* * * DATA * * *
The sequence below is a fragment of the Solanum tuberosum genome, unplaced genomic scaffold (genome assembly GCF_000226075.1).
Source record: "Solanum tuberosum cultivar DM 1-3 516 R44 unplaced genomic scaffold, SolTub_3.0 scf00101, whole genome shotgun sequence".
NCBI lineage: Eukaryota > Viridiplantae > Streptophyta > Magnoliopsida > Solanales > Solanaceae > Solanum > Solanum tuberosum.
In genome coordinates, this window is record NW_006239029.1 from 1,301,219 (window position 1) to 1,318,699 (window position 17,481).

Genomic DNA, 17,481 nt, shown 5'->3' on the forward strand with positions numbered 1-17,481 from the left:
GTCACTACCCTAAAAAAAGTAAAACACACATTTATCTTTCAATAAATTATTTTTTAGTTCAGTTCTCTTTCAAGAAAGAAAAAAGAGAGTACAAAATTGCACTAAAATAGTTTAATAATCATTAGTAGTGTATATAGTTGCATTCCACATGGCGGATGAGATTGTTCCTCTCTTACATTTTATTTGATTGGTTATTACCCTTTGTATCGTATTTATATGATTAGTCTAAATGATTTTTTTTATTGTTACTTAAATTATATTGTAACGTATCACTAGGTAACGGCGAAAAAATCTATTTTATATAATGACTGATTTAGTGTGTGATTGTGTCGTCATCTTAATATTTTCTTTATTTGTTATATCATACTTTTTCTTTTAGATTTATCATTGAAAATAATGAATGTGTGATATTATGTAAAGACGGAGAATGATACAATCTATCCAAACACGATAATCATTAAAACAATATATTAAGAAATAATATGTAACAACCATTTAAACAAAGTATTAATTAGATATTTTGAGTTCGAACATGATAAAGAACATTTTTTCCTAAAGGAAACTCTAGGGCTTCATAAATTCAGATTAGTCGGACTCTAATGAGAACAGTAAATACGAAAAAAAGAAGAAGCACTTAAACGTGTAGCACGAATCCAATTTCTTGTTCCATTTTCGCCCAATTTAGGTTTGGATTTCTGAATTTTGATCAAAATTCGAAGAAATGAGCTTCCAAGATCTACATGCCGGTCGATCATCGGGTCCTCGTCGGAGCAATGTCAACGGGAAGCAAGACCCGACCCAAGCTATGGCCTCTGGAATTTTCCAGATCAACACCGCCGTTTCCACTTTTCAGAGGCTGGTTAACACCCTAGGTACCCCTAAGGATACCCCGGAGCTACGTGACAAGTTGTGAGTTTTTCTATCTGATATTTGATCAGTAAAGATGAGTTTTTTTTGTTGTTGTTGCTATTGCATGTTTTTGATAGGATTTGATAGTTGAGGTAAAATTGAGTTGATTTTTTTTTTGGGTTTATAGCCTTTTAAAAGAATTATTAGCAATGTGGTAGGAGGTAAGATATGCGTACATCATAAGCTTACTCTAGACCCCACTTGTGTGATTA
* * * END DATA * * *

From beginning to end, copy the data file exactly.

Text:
The sequence below is a fragment of the Solanum tuberosum genome, unplaced genomic scaffold (genome assembly GCF_000226075.1).
Source record: "Solanum tuberosum cultivar DM 1-3 516 R44 unplaced genomic scaffold, SolTub_3.0 scf00101, whole genome shotgun sequence".
NCBI lineage: Eukaryota > Viridiplantae > Streptophyta > Magnoliopsida > Solanales > Solanaceae > Solanum > Solanum tuberosum.
In genome coordinates, this window is record NW_006239029.1 from 1,301,219 (window position 1) to 1,318,699 (window position 17,481).

Genomic DNA, 17,481 nt, shown 5'->3' on the forward strand with positions numbered 1-17,481 from the left:
GTCACTACCCTAAAAAAAGTAAAACACACATTTATCTTTCAATAAATTATTTTTTAGTTCAGTTCTCTTTCAAGAAAGAAAAAAGAGAGTACAAAATTGCACTAAAATAGTTTAATAATCATTAGTAGTGTATATAGTTGCATTCCACATGGCGGATGAGATTGTTCCTCTCTTACATTTTATTTGATTGGTTATTACCCTTTGTATCGTATTTATATGATTAGTCTAAATGATTTTTTTTATTGTTACTTAAATTATATTGTAACGTATCACTAGGTAACGGCGAAAAAATCTATTTTATATAATGACTGATTTAGTGTGTGATTGTGTCGTCATCTTAATATTTTCTTTATTTGTTATATCATACTTTTTCTTTTAGATTTATCATTGAAAATAATGAATGTGTGATATTATGTAAAGACGGAGAATGATACAATCTATCCAAACACGATAATCATTAAAACAATATATTAAGAAATAATATGTAACAACCATTTAAACAAAGTATTAATTAGATATTTTGAGTTCGAACATGATAAAGAACATTTTTTCCTAAAGGAAACTCTAGGGCTTCATAAATTCAGATTAGTCGGACTCTAATGAGAACAGTAAATACGAAAAAAAGAAGAAGCACTTAAACGTGTAGCACGAATCCAATTTCTTGTTCCATTTTCGCCCAATTTAGGTTTGGATTTCTGAATTTTGATCAAAATTCGAAGAAATGAGCTTCCAAGATCTACATGCCGGTCGATCATCGGGTCCTCGTCGGAGCAATGTCAACGGGAAGCAAGACCCGACCCAAGCTATGGCCTCTGGAATTTTCCAGATCAACACCGCCGTTTCCACTTTTCAGAGGCTGGTTAACACCCTAGGTACCCCTAAGGATACCCCGGAGCTACGTGACAAGTTGTGAGTTTTTCTATCTGATATTTGATCAGTAAAGATGAGTTTTTTTTGTTGTTGTTGCTATTGCATGTTTTTGATAGGATTTGATAGTTGAGGTAAAATTGAGTTGATTTTTTTTTTGGGTTTATAGCCTTTTAAAAGAATTATTAGCAATGTGGTAGGAGGTAAGATATGCGTACATCATAAGCTTACTCTAGACCCCACTTGTGTGATTA